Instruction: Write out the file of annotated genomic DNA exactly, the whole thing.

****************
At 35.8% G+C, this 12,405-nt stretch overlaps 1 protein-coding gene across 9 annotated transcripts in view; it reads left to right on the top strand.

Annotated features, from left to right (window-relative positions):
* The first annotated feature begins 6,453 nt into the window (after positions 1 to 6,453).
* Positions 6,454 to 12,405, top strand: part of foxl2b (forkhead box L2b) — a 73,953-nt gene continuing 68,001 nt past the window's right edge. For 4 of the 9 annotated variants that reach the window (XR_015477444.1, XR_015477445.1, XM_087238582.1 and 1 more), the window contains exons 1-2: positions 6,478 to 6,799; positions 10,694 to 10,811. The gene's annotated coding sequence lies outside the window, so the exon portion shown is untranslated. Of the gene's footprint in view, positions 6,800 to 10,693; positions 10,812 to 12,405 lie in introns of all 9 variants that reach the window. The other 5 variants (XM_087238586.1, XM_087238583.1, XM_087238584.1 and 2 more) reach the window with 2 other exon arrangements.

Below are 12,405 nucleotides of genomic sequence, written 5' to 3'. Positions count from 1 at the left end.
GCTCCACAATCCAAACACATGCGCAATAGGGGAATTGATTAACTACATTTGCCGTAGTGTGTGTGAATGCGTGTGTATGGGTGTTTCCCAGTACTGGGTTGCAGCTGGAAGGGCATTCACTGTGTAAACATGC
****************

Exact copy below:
At 35.8% G+C, this 12,405-nt stretch overlaps 1 protein-coding gene across 9 annotated transcripts in view; it reads left to right on the top strand.

Annotated features, from left to right (window-relative positions):
* The first annotated feature begins 6,453 nt into the window (after positions 1 to 6,453).
* Positions 6,454 to 12,405, top strand: part of foxl2b (forkhead box L2b) — a 73,953-nt gene continuing 68,001 nt past the window's right edge. For 4 of the 9 annotated variants that reach the window (XR_015477444.1, XR_015477445.1, XM_087238582.1 and 1 more), the window contains exons 1-2: positions 6,478 to 6,799; positions 10,694 to 10,811. The gene's annotated coding sequence lies outside the window, so the exon portion shown is untranslated. Of the gene's footprint in view, positions 6,800 to 10,693; positions 10,812 to 12,405 lie in introns of all 9 variants that reach the window. The other 5 variants (XM_087238586.1, XM_087238583.1, XM_087238584.1 and 2 more) reach the window with 2 other exon arrangements.

Below are 12,405 nucleotides of genomic sequence, written 5' to 3'. Positions count from 1 at the left end.
GCTCCACAATCCAAACACATGCGCAATAGGGGAATTGATTAACTACATTTGCCGTAGTGTGTGTGAATGCGTGTGTATGGGTGTTTCCCAGTACTGGGTTGCAGCTGGAAGGGCATTCACTGTGTAAACATGC